By R. J. Brown
The only surviving accounts of the circus in Colonial American history are news articles and ads found in contemporary newspapers. The circus, as we know it today, was long in evolving. At first, in Colonial America, individual wild animals were put on display and an admission charged. As time went by, to beat the competition, exhibitors began adding more animals to their show. By the early 1800's, full fledge menageries were the trend. Displaying a single animal no longer had a drawing power.
Boston Gazette, September 26, 1720) and soon after, (Boston Gazette, October 2, 9, 23, 1721) the most successful and longest running exhibition of a single animal was an elephant.
Captain Jacob Crowninshield arrived in New York on April 12, 1796 with a two year-old elephant. Upon speculation, he had purchased the pachyderm in India and brought it to America. The entire venture cost him $450.
The elephant was exhibited in New York at the corner of Beaver Street and Broadway on April 23, 1796. At that exhibition, a Welshman named Owen offered to buy it for $10,000. From there, it seems the elephant went of tour constantly for many years.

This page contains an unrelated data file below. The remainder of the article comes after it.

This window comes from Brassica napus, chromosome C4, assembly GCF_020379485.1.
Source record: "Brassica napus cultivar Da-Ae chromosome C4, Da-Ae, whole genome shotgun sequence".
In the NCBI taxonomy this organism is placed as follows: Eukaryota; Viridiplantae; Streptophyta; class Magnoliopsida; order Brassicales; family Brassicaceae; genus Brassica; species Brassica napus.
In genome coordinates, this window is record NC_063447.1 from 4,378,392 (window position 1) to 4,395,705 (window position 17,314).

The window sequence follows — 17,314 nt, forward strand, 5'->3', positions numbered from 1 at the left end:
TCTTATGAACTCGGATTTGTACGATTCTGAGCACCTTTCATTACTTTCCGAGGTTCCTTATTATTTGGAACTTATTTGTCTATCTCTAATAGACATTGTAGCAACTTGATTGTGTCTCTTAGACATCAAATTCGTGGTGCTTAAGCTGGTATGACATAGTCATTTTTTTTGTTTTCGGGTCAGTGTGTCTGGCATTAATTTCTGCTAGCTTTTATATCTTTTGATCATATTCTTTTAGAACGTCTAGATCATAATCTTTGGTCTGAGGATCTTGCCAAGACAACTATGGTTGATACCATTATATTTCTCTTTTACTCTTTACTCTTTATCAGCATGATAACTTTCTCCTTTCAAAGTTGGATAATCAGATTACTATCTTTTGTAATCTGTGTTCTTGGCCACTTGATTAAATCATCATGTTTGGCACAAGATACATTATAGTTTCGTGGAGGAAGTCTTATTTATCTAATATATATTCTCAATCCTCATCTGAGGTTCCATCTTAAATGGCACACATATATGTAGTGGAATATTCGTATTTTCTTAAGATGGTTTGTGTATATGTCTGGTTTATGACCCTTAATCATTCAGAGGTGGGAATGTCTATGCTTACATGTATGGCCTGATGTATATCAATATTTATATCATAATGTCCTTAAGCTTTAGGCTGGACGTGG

It is advertised in the Aurora of August 12, 1796 as being on the way to Charleston and Baltimore. It could be seen on High Street for 50¢. On November 7, 1796 we now find the elephant on exhibit in Philadelphia on Market Street "from eight in the morning until sundown", but this time only 25 cents admission. The pachyderm stayed on exhibition in Philadelphia throughout the winter. An article in the Boston Gazette of April 25, 1797 states that "he has grown considerably since her arrival" last year. The Columbian Centinel of Boston announced in its July 26, 1797 edition that "The elephant is just arrived in town and may be seen at Mr. Valentine's, Market Square... The greatest natural curiosity ever presented to the public. He so far surpassed all description that has ever been given him that we shall not attempt it here. Admittance half a dollar."
By reading an article in the same paper a few days later, it is apparent that not many people were willing to pay 50 cents to see the elephant. The article states "By the desire of the proprietor in Philadelphia, the elephant is now to be seen for a quarter of a dollar." Lowering the price must have worked, as the pachyderm stayed there on exhibition for almost a full month.